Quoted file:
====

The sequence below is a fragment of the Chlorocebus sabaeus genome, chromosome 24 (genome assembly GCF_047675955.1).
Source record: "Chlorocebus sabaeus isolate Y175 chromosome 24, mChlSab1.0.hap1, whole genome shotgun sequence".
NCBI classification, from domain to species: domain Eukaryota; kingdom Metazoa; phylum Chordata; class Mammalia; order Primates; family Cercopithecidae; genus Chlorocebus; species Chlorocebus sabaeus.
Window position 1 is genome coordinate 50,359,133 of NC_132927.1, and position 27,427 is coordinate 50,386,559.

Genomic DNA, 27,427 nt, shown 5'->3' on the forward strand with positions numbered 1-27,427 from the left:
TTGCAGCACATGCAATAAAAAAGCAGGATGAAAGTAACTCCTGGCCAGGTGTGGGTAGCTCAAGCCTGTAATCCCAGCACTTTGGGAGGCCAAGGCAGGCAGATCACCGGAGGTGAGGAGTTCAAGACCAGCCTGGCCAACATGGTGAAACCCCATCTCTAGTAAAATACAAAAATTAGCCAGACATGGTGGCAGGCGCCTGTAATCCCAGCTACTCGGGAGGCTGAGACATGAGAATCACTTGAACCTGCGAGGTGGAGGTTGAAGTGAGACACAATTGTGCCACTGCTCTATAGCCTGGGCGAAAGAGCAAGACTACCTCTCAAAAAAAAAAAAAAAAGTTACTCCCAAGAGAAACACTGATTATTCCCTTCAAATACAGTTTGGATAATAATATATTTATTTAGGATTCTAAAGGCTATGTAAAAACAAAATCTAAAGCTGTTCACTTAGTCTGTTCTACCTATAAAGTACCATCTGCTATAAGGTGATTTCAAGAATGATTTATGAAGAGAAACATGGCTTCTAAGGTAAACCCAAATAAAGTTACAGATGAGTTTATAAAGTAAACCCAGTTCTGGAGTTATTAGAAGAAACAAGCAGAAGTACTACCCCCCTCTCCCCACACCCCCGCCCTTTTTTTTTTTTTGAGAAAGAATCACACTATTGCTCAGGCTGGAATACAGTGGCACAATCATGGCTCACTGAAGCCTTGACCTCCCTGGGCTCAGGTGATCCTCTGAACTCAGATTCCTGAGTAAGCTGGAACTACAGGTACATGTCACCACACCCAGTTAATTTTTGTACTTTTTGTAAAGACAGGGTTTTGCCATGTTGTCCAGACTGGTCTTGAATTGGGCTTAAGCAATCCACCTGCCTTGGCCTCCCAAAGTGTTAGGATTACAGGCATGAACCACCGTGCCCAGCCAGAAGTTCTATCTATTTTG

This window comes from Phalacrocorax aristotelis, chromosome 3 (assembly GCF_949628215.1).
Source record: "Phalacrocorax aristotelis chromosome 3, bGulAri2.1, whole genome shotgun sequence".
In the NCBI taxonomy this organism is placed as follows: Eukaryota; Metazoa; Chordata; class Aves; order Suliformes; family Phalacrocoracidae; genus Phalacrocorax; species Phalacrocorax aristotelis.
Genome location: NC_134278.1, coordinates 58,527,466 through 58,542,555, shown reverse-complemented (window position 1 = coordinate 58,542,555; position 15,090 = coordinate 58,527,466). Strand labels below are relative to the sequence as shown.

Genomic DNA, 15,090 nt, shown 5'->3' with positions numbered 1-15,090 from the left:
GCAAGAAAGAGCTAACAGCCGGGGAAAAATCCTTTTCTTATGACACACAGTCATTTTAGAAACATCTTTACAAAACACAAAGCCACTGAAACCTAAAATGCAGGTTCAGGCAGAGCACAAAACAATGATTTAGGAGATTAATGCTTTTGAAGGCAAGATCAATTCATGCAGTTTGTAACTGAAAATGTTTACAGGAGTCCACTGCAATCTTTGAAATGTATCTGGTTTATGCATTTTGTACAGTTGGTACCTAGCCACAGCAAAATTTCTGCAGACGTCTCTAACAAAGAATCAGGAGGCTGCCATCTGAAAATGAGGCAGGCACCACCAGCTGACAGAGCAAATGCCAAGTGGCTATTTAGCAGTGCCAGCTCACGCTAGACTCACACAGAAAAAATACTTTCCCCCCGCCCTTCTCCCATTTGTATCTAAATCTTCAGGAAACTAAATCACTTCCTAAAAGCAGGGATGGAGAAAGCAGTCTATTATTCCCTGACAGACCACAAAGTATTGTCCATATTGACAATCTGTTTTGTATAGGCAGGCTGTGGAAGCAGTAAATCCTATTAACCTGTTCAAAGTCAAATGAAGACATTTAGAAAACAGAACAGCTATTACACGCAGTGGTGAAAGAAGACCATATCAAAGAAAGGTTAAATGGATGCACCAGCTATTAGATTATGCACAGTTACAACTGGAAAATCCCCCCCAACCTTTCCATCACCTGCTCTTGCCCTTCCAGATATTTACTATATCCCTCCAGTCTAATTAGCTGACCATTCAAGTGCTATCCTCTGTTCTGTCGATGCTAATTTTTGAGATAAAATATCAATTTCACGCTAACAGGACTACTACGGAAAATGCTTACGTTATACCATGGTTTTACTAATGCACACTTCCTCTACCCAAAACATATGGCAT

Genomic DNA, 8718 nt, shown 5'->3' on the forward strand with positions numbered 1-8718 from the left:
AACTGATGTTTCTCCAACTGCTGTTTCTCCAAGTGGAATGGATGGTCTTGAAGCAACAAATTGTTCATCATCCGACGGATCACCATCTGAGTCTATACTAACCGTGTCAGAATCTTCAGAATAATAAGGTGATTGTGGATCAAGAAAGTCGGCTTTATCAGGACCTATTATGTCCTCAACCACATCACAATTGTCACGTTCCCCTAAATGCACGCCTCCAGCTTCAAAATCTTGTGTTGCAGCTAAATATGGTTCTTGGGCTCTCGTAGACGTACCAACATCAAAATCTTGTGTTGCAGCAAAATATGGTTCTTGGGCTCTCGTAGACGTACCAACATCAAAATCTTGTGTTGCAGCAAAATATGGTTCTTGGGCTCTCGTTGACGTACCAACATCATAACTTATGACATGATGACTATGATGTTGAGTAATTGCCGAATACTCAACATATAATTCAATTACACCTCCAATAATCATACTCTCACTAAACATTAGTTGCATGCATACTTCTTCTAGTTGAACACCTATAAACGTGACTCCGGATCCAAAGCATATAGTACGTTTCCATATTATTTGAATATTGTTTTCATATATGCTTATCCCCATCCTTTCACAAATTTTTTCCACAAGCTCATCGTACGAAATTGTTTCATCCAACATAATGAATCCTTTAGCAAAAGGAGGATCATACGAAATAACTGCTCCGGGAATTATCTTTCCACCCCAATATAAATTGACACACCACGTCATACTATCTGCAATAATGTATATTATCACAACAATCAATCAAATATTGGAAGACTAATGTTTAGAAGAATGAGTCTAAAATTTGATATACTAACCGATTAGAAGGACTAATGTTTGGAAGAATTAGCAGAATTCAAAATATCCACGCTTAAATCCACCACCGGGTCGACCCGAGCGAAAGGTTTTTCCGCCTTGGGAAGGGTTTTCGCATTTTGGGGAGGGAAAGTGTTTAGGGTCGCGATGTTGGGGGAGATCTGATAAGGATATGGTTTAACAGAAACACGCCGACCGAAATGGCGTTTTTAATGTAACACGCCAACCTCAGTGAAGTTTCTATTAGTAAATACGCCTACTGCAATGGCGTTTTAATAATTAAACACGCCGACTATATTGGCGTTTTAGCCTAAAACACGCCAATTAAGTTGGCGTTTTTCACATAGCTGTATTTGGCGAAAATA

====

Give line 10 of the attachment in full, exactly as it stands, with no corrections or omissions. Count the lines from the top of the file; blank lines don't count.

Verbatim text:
Genome location: NC_134278.1, coordinates 58,527,466 through 58,542,555, shown reverse-complemented (window position 1 = coordinate 58,542,555; position 15,090 = coordinate 58,527,466). Strand labels below are relative to the sequence as shown.